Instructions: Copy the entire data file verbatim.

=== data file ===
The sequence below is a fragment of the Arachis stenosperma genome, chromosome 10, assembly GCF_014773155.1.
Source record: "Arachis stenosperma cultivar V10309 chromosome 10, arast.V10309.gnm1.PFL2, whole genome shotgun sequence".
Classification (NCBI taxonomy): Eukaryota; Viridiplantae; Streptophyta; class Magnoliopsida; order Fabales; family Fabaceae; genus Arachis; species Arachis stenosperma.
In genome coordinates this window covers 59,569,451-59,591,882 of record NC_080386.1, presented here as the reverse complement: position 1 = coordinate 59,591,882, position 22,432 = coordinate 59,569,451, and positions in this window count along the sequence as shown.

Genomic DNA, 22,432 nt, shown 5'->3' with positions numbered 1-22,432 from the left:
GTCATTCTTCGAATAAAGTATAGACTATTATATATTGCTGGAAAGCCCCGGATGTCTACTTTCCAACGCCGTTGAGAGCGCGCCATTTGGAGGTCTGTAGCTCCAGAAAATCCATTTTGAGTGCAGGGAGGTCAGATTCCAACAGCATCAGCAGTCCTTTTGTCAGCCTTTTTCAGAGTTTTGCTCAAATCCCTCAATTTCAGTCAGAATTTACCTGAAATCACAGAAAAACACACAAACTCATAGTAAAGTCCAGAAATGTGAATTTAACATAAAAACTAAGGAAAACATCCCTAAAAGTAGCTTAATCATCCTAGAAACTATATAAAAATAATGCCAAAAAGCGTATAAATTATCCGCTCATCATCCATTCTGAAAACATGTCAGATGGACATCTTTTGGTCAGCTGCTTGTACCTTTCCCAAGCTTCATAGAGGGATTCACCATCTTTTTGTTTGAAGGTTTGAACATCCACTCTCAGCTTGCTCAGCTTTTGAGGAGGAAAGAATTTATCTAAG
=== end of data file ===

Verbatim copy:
The sequence below is a fragment of the Arachis stenosperma genome, chromosome 10, assembly GCF_014773155.1.
Source record: "Arachis stenosperma cultivar V10309 chromosome 10, arast.V10309.gnm1.PFL2, whole genome shotgun sequence".
Classification (NCBI taxonomy): Eukaryota; Viridiplantae; Streptophyta; class Magnoliopsida; order Fabales; family Fabaceae; genus Arachis; species Arachis stenosperma.
In genome coordinates this window covers 59,569,451-59,591,882 of record NC_080386.1, presented here as the reverse complement: position 1 = coordinate 59,591,882, position 22,432 = coordinate 59,569,451, and positions in this window count along the sequence as shown.

Genomic DNA, 22,432 nt, shown 5'->3' with positions numbered 1-22,432 from the left:
GTCATTCTTCGAATAAAGTATAGACTATTATATATTGCTGGAAAGCCCCGGATGTCTACTTTCCAACGCCGTTGAGAGCGCGCCATTTGGAGGTCTGTAGCTCCAGAAAATCCATTTTGAGTGCAGGGAGGTCAGATTCCAACAGCATCAGCAGTCCTTTTGTCAGCCTTTTTCAGAGTTTTGCTCAAATCCCTCAATTTCAGTCAGAATTTACCTGAAATCACAGAAAAACACACAAACTCATAGTAAAGTCCAGAAATGTGAATTTAACATAAAAACTAAGGAAAACATCCCTAAAAGTAGCTTAATCATCCTAGAAACTATATAAAAATAATGCCAAAAAGCGTATAAATTATCCGCTCATCATCCATTCTGAAAACATGTCAGATGGACATCTTTTGGTCAGCTGCTTGTACCTTTCCCAAGCTTCATAGAGGGATTCACCATCTTTTTGTTTGAAGGTTTGAACATCCACTCTCAGCTTGCTCAGCTTTTGAGGAGGAAAGAATTTATCTAAG